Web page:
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Here is where I share my thoughts, ideas and opinions about the world of nutrition, food and health. I hope you find good sense, helpful guidance and inspiration to eat great healthy food that makes you feel good.

I write regularly for GI News, an online newsletter for 60,000+ Australasian and International subscribers interested in the glycemic index (GI) and associated health topics such as diabetes, weight loss and a healthy heart. It’s a great read. http://www.gisymbol.com/category/gi-news/

 

13 May 2020

All about couscous

Posted by Nicole Senior on Wednesday, May 13, 2020

The past few months of diabolical difficulty have turned our focus toward survival. Carb-rich foods have come into their own as affordable, shelf-stable and easy to prepare staples (not to mention the mood boosting benefits). Pasta was one of the foods to disappear from my local supermarket shelves as a result of stockpiling. There was couscous still on the shelf so I guess not everyone is as familiar with this speedy side dish.

Couscous is a kind of tiny pasta made of hard durum wheat semolina that looks a bit like coarse sand and has a mild nutty, sweet flavor. The name may have come from the Arabic word ‘kaskash’ which means to pound into small bits. Couscous is typically steamed, although in Western supermarkets it is most often sold in a pre-steamed, instant form to which you add boiling water (or stock) and allow the ‘grains’ to swell making it quick and easy to prepare. Pearl (or Israeli) couscous also known as moghrabieh is larger balls of crushed durum wheat semolina about the size of small peas, which is boiled to prepare.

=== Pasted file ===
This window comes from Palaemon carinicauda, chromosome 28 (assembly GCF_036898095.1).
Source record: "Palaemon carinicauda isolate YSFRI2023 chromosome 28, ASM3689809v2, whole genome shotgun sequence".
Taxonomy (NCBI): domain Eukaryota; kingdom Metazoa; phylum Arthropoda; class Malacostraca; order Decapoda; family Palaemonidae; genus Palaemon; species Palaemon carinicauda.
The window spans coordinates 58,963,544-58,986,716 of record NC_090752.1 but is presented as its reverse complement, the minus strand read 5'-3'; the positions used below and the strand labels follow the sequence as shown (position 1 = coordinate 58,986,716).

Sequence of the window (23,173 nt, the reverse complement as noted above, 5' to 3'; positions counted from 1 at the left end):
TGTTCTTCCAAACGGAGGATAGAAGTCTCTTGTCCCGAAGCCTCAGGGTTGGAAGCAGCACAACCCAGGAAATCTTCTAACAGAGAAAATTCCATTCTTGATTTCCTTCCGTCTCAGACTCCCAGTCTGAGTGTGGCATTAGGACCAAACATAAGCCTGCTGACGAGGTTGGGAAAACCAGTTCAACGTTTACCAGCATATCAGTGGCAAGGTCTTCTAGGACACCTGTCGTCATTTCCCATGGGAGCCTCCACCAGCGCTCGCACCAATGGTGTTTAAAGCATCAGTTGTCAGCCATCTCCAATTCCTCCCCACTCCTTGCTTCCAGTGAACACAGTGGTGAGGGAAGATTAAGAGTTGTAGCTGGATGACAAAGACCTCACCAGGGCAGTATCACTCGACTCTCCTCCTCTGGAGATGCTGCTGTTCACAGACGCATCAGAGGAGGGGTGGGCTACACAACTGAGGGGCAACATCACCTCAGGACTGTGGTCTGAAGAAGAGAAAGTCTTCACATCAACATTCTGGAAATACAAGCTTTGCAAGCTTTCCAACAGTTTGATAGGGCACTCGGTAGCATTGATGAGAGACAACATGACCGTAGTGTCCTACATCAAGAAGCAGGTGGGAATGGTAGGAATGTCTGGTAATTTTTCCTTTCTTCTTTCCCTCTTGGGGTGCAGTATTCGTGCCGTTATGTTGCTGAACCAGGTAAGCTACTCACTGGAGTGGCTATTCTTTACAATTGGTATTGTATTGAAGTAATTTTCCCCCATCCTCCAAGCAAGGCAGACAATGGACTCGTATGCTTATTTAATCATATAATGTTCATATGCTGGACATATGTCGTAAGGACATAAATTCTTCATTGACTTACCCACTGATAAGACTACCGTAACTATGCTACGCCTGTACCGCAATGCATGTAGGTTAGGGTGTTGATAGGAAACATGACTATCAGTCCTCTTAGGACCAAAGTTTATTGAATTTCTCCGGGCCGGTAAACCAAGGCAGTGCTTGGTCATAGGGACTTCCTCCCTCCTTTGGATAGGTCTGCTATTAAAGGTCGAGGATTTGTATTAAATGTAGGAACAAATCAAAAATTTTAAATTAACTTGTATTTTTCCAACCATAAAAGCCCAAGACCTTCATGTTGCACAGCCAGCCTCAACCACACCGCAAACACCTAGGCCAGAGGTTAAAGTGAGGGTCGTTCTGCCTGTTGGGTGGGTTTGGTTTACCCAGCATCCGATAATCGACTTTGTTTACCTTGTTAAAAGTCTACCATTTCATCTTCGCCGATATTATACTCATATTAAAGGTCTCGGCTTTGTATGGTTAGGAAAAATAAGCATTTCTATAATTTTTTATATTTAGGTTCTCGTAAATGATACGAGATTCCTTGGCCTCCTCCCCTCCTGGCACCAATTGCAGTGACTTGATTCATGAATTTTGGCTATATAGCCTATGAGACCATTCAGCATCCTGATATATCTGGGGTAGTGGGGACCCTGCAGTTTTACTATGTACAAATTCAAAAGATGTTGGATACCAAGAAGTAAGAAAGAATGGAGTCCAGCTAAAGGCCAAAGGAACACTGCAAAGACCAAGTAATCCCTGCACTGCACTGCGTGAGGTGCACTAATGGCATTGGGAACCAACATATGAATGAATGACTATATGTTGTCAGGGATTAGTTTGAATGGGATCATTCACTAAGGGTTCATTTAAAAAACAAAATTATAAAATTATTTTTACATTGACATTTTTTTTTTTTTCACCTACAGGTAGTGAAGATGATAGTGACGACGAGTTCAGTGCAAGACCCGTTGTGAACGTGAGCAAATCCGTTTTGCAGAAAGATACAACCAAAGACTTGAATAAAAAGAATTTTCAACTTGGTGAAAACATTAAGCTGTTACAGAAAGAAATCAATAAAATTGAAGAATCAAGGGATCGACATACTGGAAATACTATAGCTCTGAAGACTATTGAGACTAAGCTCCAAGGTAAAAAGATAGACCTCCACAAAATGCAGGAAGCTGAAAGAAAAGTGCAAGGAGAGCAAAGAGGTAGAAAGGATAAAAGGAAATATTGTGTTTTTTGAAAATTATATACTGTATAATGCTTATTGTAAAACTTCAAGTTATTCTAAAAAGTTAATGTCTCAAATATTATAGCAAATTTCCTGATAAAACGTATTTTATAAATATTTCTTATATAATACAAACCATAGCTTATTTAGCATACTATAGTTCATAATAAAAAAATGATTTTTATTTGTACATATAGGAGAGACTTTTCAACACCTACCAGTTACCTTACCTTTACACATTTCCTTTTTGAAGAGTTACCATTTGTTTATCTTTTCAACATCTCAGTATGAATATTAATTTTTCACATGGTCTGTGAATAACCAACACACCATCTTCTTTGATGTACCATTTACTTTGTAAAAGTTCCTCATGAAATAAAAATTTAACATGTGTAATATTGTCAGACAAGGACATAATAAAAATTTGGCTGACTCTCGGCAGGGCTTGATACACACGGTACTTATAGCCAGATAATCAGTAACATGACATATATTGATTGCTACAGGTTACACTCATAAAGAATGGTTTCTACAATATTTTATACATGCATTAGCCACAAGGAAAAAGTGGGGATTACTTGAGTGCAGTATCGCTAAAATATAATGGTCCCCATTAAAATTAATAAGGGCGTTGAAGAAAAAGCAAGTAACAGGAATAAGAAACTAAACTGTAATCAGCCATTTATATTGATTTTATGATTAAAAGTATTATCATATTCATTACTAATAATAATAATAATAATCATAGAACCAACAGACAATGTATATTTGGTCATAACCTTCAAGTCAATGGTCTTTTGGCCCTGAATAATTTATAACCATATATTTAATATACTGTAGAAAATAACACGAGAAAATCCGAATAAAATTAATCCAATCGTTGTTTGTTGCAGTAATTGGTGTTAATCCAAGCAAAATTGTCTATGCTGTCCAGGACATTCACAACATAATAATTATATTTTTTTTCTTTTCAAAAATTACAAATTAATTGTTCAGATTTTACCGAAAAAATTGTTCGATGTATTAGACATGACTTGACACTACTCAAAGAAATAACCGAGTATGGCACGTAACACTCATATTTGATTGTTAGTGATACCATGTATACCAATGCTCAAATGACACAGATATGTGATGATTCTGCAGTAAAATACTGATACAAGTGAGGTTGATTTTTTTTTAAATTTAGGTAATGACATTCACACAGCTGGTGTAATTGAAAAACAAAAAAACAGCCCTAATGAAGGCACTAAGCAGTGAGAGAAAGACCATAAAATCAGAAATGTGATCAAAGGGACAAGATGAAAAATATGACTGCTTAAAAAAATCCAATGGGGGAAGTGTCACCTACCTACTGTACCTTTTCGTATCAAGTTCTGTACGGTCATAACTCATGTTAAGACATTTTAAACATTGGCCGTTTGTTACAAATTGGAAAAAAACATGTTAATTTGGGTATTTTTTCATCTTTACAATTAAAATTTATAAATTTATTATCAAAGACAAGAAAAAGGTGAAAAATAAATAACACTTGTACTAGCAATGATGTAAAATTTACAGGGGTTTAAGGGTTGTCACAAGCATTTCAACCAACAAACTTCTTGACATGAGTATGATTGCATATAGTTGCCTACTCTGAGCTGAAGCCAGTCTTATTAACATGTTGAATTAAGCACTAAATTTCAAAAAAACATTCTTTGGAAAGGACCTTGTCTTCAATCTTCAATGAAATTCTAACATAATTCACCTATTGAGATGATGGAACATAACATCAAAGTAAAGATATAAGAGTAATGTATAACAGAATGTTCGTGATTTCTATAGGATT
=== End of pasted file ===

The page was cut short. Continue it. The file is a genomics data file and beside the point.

Couscous is a traditional staple food in North Africa and served with a stew/casserole on top, such as Moroccan tagine (stew).  Tagines and other stews served lend themselves to tasty, interesting, thrifty, healthy and environmentally sustainable meals that include pulses and legumes, vegetables, nuts, fruit, spices and small amounts of meat. For example, Chickpea tagine with almonds, Chicken tagine with olives and preserved lemon, or Beef tagine with dates. Stews can also be made in a slow cooker that saves times and boosts flavor. Couscous can also be used to make salads in a similar way to rice and pasta.

Couscous is low in fat, high in carbohydrate and contains around 14% protein. Instant couscous has a medium GI (around 65), while some pearl varieties are low (around 52). Most couscous is not wholegrain but seek out wholemeal varieties when you can for added nutritional benefits.